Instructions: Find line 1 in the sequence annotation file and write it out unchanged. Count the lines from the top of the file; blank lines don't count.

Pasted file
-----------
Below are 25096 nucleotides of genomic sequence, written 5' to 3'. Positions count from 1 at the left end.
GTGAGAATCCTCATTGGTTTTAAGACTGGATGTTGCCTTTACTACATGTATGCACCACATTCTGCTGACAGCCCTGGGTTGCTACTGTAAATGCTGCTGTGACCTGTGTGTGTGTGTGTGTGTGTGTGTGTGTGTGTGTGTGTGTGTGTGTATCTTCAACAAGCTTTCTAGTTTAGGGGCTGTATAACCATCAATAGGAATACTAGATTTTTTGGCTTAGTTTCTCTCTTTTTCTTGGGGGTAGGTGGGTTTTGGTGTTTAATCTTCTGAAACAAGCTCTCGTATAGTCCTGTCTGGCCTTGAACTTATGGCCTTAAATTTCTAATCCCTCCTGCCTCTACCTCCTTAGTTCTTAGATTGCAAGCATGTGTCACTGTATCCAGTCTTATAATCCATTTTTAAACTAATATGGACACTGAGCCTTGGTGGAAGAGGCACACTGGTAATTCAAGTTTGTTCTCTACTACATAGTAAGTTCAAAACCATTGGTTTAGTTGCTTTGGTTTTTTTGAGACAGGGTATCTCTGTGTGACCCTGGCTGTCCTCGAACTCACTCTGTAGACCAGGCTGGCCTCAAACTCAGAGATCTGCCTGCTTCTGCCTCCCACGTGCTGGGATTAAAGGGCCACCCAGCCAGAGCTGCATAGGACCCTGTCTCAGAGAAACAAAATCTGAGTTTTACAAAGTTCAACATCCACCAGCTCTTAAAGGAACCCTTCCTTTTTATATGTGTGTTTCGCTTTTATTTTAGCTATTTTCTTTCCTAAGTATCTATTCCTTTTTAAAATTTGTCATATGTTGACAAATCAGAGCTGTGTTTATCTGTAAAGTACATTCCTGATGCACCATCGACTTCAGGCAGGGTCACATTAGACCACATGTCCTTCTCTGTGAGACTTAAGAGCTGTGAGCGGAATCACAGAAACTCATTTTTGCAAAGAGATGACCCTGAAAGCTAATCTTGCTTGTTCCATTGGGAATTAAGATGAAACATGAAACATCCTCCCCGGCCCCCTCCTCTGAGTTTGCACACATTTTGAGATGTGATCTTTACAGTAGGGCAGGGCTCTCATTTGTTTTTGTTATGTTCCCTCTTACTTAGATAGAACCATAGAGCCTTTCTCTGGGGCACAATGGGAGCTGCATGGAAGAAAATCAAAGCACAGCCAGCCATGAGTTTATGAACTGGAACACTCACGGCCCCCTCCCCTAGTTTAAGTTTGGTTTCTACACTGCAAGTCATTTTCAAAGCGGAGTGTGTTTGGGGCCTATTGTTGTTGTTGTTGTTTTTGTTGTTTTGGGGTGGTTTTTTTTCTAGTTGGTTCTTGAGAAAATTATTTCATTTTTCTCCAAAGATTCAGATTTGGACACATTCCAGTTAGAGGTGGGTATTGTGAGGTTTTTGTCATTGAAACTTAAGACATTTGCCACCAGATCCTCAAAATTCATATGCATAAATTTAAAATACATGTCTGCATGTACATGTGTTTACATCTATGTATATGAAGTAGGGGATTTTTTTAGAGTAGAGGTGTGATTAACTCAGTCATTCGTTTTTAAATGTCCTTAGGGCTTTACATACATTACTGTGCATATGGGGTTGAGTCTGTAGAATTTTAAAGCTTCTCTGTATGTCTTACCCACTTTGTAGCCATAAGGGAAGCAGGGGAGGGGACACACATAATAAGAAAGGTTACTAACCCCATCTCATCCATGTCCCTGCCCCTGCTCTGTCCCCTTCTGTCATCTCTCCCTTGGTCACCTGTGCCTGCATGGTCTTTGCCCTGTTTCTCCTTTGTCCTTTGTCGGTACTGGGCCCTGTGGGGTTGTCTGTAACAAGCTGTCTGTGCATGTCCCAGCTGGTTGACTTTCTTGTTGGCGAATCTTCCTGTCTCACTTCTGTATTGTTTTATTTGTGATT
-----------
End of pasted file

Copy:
Below are 25096 nucleotides of genomic sequence, written 5' to 3'. Positions count from 1 at the left end.